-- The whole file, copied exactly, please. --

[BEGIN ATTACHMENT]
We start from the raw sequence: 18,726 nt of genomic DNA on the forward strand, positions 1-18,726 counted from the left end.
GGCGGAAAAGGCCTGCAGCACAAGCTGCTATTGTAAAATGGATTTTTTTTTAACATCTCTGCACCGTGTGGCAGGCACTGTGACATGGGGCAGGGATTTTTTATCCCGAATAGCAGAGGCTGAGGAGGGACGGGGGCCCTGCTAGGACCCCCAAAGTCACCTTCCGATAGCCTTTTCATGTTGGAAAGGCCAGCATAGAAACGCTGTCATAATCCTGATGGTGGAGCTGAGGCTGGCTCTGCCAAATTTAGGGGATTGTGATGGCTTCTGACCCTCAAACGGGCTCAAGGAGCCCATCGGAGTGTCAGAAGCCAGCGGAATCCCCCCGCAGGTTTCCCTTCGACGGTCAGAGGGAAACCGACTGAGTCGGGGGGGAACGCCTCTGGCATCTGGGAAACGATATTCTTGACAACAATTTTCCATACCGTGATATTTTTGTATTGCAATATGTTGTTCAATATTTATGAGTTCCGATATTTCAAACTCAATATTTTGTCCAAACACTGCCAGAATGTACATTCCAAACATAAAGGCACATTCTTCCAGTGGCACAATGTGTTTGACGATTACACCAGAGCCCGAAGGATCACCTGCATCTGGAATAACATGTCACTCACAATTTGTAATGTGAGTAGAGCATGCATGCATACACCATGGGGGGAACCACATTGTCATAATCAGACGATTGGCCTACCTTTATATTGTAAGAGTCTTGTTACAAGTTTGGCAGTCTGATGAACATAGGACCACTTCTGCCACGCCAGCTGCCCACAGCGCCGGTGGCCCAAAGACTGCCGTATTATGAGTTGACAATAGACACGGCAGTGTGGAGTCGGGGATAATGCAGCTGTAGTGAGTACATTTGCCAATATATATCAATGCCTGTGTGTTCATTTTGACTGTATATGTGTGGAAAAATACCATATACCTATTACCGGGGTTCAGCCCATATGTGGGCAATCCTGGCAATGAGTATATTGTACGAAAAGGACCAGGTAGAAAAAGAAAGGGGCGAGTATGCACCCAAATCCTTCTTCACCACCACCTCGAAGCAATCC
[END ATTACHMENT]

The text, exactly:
We start from the raw sequence: 18,726 nt of genomic DNA on the forward strand, positions 1-18,726 counted from the left end.
GGCGGAAAAGGCCTGCAGCACAAGCTGCTATTGTAAAATGGATTTTTTTTTAACATCTCTGCACCGTGTGGCAGGCACTGTGACATGGGGCAGGGATTTTTTATCCCGAATAGCAGAGGCTGAGGAGGGACGGGGGCCCTGCTAGGACCCCCAAAGTCACCTTCCGATAGCCTTTTCATGTTGGAAAGGCCAGCATAGAAACGCTGTCATAATCCTGATGGTGGAGCTGAGGCTGGCTCTGCCAAATTTAGGGGATTGTGATGGCTTCTGACCCTCAAACGGGCTCAAGGAGCCCATCGGAGTGTCAGAAGCCAGCGGAATCCCCCCGCAGGTTTCCCTTCGACGGTCAGAGGGAAACCGACTGAGTCGGGGGGGAACGCCTCTGGCATCTGGGAAACGATATTCTTGACAACAATTTTCCATACCGTGATATTTTTGTATTGCAATATGTTGTTCAATATTTATGAGTTCCGATATTTCAAACTCAATATTTTGTCCAAACACTGCCAGAATGTACATTCCAAACATAAAGGCACATTCTTCCAGTGGCACAATGTGTTTGACGATTACACCAGAGCCCGAAGGATCACCTGCATCTGGAATAACATGTCACTCACAATTTGTAATGTGAGTAGAGCATGCATGCATACACCATGGGGGGAACCACATTGTCATAATCAGACGATTGGCCTACCTTTATATTGTAAGAGTCTTGTTACAAGTTTGGCAGTCTGATGAACATAGGACCACTTCTGCCACGCCAGCTGCCCACAGCGCCGGTGGCCCAAAGACTGCCGTATTATGAGTTGACAATAGACACGGCAGTGTGGAGTCGGGGATAATGCAGCTGTAGTGAGTACATTTGCCAATATATATCAATGCCTGTGTGTTCATTTTGACTGTATATGTGTGGAAAAATACCATATACCTATTACCGGGGTTCAGCCCATATGTGGGCAATCCTGGCAATGAGTATATTGTACGAAAAGGACCAGGTAGAAAAAGAAAGGGGCGAGTATGCACCCAAATCCTTCTTCACCACCACCTCGAAGCAATCC